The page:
Here is my new paper on using traditional algorithms versus deep learning to annotate the quality of experience (QoE) of video calls. Following is the gist of the paper:
Handcrafted: The paper initially focuses constructing new objective QoE metrics to predict the QoE of users. Typical objective metrics are video bitrate, frames per second, and the amount of stall during video. It uses a typical machine learning model(s) such as logistic regression or SVM to map these objective metrics with a real QoE ground-truth collected users. It turns out that these metrics are not scale across large set of videos, devices or applications. So, we go for a generalized version of the model that can predict the QoE using deep learning.
Deep learning: We use the same set of videos and the ground-truth QoE labels collected from the users, and let the deep learning model to learn the features. Turns out the model can learn the features better than handcrafted features. More interestingly, a combined model that uses both handcrafted and deep learned features produce much better accuracy (> 95%) in labeling the QoE of videos.
Please find the full paper for more details in the following link.
Handcrafted versus Deep Learning Classification for Scalable Video QoE Annotation
Following three research papers show that the key bottleneck in un-tethered VR experience on mobile devices is Rendering a Frame. And here is how they try to tackle this problem. These three papers are a nice series of work on practical VR experience on mobile devices.
FlashBack is one of the first papers that studies the impact of running the VR applications on mobile devices. The authors say that if frame rendering is very compute intensive and the mobile cheap hardware does not meet this compute requirements. Instead, they argue that there is lot of storage often underutilized on mobile devices, and this storage can be used to memoize the pre-rendered images. They show the effectiveness of their method by pre-rendering all the possible orientations of images for Viking Village VR application offline and by storing in three tiered hierarchical cache (GPU memory, RAM, SSD).
Comments: Very specific to one VR application. Does not scale well.
Furion is a fantastic paper that investigates how the current mobile devices can satisfy the rendering requirements of VR applications, in cooperation with a remote rendering server. The authors also argue that future mobile hardware alone is not going to satisfy the rendering compute requirements because the mobile device enhancements are almost saturated. Further, they show that the wireless networks are not capable if all the rendering is placed on a remote server and stream the raw frame data over the wireless link (A raw frame requires a data rate of tens of Gbps network which is way far from the existing and upcoming future future wireless technologies such as 802.11ad, ay or ax).
Instead, Furion characterizes different VR applications and figures out a way to split the rendering into foreground and background activities. They show that the foreground activities are light weight in load and are not predictable, and hence they can be placed at the mobile device. Whereas the background activities are heavy weight in rendering load and predictable, and hence they can be placed at a remote server. The remote server also does some sort of compression to optimize the data over wireless links, and the mobile device decodes the data and displays.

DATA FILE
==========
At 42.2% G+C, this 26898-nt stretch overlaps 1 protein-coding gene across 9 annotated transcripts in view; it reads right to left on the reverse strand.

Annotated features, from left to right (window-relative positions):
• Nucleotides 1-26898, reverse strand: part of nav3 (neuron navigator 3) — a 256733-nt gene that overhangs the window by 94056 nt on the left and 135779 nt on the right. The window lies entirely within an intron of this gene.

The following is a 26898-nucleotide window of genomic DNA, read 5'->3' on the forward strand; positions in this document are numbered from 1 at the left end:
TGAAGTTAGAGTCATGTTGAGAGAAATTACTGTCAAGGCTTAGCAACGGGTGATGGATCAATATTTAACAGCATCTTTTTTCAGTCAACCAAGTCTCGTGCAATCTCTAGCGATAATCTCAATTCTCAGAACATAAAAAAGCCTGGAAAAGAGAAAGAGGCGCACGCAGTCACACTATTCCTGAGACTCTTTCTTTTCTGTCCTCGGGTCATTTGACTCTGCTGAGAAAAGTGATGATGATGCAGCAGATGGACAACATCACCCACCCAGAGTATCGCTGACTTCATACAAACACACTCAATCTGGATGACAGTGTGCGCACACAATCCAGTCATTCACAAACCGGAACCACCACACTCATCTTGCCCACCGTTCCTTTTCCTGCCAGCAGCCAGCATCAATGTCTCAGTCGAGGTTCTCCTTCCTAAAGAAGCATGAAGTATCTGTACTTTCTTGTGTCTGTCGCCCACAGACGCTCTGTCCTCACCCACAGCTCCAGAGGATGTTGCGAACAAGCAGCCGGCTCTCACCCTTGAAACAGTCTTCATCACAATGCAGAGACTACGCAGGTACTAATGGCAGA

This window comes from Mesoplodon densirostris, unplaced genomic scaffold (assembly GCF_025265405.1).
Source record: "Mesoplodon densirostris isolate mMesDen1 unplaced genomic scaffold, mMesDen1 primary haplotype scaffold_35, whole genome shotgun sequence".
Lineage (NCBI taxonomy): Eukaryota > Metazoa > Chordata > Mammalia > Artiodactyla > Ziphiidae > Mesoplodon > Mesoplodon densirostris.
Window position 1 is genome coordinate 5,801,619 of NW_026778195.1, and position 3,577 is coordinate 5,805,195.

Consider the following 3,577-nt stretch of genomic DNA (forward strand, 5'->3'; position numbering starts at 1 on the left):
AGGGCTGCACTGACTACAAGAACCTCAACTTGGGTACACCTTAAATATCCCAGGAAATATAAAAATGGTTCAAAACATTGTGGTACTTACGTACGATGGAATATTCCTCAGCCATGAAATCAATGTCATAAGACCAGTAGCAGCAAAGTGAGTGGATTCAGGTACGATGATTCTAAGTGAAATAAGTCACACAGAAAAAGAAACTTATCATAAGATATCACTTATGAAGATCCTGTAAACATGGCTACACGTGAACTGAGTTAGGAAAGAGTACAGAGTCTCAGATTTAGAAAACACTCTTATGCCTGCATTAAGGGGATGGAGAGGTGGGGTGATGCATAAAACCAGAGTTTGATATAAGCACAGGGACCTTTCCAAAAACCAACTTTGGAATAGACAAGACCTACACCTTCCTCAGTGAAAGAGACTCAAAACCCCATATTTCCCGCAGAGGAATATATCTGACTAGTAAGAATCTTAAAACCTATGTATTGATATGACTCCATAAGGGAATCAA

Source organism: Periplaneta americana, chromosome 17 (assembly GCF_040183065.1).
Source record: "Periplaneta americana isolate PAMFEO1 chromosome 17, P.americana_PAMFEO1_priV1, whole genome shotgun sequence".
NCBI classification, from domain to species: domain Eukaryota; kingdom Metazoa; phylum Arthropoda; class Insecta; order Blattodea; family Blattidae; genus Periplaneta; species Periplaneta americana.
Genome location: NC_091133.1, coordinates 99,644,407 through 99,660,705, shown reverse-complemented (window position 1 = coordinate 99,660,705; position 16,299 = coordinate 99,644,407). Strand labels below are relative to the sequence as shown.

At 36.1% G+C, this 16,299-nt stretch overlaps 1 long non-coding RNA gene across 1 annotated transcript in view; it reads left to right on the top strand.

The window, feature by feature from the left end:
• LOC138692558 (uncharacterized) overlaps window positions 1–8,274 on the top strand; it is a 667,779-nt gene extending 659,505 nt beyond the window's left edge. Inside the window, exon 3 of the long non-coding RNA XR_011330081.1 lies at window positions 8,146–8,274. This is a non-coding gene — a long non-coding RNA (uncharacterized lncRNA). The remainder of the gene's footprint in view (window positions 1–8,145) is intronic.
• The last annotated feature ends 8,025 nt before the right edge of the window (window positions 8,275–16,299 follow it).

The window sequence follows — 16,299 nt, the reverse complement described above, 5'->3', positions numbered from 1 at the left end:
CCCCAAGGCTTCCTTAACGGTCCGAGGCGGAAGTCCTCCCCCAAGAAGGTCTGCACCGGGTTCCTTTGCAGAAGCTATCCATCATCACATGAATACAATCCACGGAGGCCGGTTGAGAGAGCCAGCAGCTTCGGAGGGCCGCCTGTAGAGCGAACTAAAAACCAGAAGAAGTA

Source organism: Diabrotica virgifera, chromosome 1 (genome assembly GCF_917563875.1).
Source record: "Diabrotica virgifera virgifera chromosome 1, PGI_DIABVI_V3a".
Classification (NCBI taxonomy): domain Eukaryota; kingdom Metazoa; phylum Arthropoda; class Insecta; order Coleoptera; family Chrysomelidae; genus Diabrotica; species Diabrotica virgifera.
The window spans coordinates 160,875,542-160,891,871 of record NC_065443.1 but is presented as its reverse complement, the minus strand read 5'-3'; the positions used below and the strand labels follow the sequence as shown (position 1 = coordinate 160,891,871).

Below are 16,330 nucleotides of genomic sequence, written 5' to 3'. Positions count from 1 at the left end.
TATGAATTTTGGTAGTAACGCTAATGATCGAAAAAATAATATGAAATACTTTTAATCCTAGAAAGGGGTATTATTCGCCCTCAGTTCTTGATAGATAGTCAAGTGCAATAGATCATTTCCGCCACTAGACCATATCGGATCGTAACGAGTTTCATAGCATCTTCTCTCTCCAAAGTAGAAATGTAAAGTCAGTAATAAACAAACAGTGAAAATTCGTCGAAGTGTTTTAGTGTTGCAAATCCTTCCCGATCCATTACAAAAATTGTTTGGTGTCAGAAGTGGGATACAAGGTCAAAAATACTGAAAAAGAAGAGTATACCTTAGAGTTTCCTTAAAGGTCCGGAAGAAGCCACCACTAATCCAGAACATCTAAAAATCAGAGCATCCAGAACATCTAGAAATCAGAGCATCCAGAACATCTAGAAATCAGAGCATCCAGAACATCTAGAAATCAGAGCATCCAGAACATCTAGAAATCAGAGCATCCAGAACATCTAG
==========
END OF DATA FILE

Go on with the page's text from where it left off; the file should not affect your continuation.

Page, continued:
Cutting the Cord: Mobisys’2018
This paper follows Furion by offloading complete rendering computation to a remote server. The authors argue that the mobile device display rate should be in sync with the remote server so as to avoid frames missing and unnecessary frame display delays. They propose a parallel rendering and streaming pipeline where the remote server first renders the left eye image of VR application and starts streaming (encode, transfer, and decode) it while simultaneously rendering the right eye image. Further, it proposes remote Vsync driven rendering approach to synchronize the remote server frame rendering and mobile device display rate.
If you are facing the following problem, that means the FPGA tried to load too much data into the DMA FIFO in the Cypress FX3 (USB chip) and got crashed. This might be resolved in some later versions of UHD, but you can use below workaround a suggested by Michael at here.
terminate called after throwing an instance of 'uhd::io_error'
what(): EnvironmentError: IOError: usb rx6 transfer status: LIBUSB_TRANSFER_OVERFLOW
Aborted (core dumped)
use the command
utils/b2xx_fx3_utils --reset-device if you ever have to Ctrl-C your application
ACM or ScholarOne’s manuscript central does not accept Type3 font. To solve this,
You could use either
matplotlib.rcParams['pdf.fonttype'] = 42
matplotlib.rcParams['text.usetex'] = True
Assign a static ip address to a container using following commands.
docker network create —subnet=172.18.0.0/16 mynet123
docker run —net mynet123 —ip 172.18.0.22 –it ubuntu bash
A favorite from the recent reads of my summer.
Sapiens: A Brief History of Humankind, by Yuval Noah Harari.
The book brings back the memories from the stone age to ice age to agricultural revolution to scientific revolution. I was fascinated to learn about the details of how the homo sapiens spread around the world during the ice age and got separated into virtual worlds until few hundred years ago. It was a one of the thought-provoking experience I have ever had.
I highly recommend this for each and every book lover. Happy #BookLoversDay 🙂 🙂